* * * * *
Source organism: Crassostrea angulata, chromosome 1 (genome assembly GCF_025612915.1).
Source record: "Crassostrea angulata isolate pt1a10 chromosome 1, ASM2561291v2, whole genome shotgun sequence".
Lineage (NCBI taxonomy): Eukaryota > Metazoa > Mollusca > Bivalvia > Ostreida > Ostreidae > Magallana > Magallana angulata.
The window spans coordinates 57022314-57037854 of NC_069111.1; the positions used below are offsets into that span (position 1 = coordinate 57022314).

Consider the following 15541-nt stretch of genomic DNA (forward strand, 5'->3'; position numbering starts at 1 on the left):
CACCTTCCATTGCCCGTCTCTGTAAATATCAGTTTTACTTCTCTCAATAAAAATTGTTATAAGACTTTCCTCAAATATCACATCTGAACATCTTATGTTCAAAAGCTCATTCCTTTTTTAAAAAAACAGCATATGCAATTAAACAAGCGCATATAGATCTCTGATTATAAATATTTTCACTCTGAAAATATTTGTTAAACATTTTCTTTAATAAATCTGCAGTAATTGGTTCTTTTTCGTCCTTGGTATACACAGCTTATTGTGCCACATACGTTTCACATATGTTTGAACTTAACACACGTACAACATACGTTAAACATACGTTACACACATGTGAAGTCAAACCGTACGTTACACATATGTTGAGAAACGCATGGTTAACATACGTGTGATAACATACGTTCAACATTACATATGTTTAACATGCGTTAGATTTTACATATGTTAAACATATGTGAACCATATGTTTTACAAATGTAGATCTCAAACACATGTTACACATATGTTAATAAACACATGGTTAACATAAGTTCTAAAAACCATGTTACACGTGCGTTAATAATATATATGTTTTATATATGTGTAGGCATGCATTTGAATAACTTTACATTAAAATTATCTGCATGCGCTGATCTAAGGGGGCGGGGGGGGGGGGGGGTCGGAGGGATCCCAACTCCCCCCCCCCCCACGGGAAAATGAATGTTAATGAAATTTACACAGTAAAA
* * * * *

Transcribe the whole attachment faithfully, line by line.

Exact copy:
Source organism: Crassostrea angulata, chromosome 1 (genome assembly GCF_025612915.1).
Source record: "Crassostrea angulata isolate pt1a10 chromosome 1, ASM2561291v2, whole genome shotgun sequence".
Lineage (NCBI taxonomy): Eukaryota > Metazoa > Mollusca > Bivalvia > Ostreida > Ostreidae > Magallana > Magallana angulata.
The window spans coordinates 57022314-57037854 of NC_069111.1; the positions used below are offsets into that span (position 1 = coordinate 57022314).

Consider the following 15541-nt stretch of genomic DNA (forward strand, 5'->3'; position numbering starts at 1 on the left):
CACCTTCCATTGCCCGTCTCTGTAAATATCAGTTTTACTTCTCTCAATAAAAATTGTTATAAGACTTTCCTCAAATATCACATCTGAACATCTTATGTTCAAAAGCTCATTCCTTTTTTAAAAAAACAGCATATGCAATTAAACAAGCGCATATAGATCTCTGATTATAAATATTTTCACTCTGAAAATATTTGTTAAACATTTTCTTTAATAAATCTGCAGTAATTGGTTCTTTTTCGTCCTTGGTATACACAGCTTATTGTGCCACATACGTTTCACATATGTTTGAACTTAACACACGTACAACATACGTTAAACATACGTTACACACATGTGAAGTCAAACCGTACGTTACACATATGTTGAGAAACGCATGGTTAACATACGTGTGATAACATACGTTCAACATTACATATGTTTAACATGCGTTAGATTTTACATATGTTAAACATATGTGAACCATATGTTTTACAAATGTAGATCTCAAACACATGTTACACATATGTTAATAAACACATGGTTAACATAAGTTCTAAAAACCATGTTACACGTGCGTTAATAATATATATGTTTTATATATGTGTAGGCATGCATTTGAATAACTTTACATTAAAATTATCTGCATGCGCTGATCTAAGGGGGCGGGGGGGGGGGGGGGTCGGAGGGATCCCAACTCCCCCCCCCCCCACGGGAAAATGAATGTTAATGAAATTTACACAGTAAAA